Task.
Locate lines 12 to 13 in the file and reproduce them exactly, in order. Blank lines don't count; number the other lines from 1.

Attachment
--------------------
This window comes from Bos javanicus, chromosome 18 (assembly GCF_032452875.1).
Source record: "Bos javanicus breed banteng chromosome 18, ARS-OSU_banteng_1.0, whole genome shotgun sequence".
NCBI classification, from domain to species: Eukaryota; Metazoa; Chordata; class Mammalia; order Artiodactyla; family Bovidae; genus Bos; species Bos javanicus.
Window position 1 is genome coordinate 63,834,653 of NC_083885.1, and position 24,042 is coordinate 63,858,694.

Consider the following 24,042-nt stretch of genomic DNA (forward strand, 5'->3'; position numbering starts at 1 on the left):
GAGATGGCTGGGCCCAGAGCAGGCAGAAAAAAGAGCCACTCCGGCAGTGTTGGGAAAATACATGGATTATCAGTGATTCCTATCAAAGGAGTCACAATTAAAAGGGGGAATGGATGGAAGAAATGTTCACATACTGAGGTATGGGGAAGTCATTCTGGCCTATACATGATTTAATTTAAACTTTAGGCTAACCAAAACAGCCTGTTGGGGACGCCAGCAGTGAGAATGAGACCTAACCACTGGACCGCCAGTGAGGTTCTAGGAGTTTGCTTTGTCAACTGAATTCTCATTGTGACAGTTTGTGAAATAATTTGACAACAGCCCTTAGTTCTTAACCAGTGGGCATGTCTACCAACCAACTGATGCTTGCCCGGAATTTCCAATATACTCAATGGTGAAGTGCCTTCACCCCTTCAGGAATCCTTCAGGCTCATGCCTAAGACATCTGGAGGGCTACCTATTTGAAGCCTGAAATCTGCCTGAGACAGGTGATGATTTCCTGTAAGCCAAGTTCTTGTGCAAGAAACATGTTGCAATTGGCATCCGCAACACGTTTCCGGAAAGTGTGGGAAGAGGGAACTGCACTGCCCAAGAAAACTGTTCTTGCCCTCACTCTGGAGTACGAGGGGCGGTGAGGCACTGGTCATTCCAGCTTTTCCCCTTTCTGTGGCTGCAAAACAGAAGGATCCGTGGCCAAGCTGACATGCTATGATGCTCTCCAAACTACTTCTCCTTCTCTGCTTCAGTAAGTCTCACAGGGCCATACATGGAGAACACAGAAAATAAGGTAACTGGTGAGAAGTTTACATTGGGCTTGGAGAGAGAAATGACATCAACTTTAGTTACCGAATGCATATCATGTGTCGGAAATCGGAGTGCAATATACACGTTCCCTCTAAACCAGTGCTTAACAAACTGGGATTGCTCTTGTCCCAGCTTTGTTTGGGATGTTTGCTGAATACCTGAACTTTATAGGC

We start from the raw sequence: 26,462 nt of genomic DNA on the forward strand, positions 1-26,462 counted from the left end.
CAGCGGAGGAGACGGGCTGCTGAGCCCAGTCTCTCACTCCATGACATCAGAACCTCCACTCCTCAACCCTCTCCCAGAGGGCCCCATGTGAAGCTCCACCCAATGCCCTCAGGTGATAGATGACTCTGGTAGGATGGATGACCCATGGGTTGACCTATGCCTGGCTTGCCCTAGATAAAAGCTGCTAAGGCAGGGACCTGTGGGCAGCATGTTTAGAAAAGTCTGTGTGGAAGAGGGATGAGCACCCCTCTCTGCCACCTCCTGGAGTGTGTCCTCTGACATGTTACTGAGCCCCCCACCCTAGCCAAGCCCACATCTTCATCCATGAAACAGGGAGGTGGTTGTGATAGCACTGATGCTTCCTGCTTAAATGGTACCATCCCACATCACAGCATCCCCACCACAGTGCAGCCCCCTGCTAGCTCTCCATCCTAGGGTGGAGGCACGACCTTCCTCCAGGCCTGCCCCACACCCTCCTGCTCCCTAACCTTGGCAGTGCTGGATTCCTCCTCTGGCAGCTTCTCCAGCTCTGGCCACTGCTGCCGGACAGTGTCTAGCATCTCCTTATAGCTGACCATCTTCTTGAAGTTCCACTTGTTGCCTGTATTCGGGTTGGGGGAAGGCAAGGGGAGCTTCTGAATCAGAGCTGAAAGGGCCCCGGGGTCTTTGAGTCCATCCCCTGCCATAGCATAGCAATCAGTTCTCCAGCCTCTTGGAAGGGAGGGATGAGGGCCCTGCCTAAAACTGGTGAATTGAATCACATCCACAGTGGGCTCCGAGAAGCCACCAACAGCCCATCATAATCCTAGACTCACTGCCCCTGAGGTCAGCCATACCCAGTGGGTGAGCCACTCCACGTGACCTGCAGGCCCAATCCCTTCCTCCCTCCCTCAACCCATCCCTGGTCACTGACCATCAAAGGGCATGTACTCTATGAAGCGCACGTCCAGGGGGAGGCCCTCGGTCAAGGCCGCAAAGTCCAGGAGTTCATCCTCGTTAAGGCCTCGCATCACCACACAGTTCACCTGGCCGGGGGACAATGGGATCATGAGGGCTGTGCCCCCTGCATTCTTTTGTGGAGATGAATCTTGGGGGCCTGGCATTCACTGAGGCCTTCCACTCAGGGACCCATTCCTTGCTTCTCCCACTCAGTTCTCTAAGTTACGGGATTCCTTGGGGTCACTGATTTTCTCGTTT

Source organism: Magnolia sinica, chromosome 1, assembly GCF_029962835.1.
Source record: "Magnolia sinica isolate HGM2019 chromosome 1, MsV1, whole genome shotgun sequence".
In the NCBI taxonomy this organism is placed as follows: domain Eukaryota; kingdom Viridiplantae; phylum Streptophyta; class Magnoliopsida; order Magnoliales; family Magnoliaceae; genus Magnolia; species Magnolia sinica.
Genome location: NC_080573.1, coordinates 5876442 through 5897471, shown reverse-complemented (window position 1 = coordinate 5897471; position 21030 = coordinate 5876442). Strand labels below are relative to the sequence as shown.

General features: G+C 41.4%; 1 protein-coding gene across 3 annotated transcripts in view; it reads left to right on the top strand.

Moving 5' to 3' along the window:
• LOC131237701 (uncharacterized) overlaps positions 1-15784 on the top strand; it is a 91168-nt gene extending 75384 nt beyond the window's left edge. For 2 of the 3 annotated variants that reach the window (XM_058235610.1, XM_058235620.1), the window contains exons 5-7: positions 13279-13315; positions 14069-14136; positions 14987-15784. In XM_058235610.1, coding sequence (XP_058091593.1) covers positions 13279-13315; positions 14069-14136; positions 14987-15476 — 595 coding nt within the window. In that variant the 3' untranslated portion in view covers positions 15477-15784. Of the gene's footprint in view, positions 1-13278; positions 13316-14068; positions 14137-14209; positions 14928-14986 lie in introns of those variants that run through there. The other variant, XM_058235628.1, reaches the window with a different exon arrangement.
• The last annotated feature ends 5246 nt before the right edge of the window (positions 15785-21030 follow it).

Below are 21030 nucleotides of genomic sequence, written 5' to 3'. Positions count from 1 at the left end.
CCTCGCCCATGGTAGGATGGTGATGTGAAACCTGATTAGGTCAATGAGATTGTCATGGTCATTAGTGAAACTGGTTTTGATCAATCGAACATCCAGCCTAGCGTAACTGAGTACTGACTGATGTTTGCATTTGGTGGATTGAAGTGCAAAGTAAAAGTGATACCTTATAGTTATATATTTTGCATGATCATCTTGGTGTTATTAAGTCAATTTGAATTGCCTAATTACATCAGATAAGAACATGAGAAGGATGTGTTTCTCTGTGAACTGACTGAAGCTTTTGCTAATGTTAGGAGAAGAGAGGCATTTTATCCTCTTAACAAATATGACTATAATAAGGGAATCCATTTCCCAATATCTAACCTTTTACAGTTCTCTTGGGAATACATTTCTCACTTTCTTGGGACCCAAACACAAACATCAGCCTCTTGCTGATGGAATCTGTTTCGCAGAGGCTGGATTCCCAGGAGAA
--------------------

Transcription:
Genome location: NC_080573.1, coordinates 5876442 through 5897471, shown reverse-complemented (window position 1 = coordinate 5897471; position 21030 = coordinate 5876442). Strand labels below are relative to the sequence as shown.

General features: G+C 41.4%; 1 protein-coding gene across 3 annotated transcripts in view; it reads left to right on the top strand.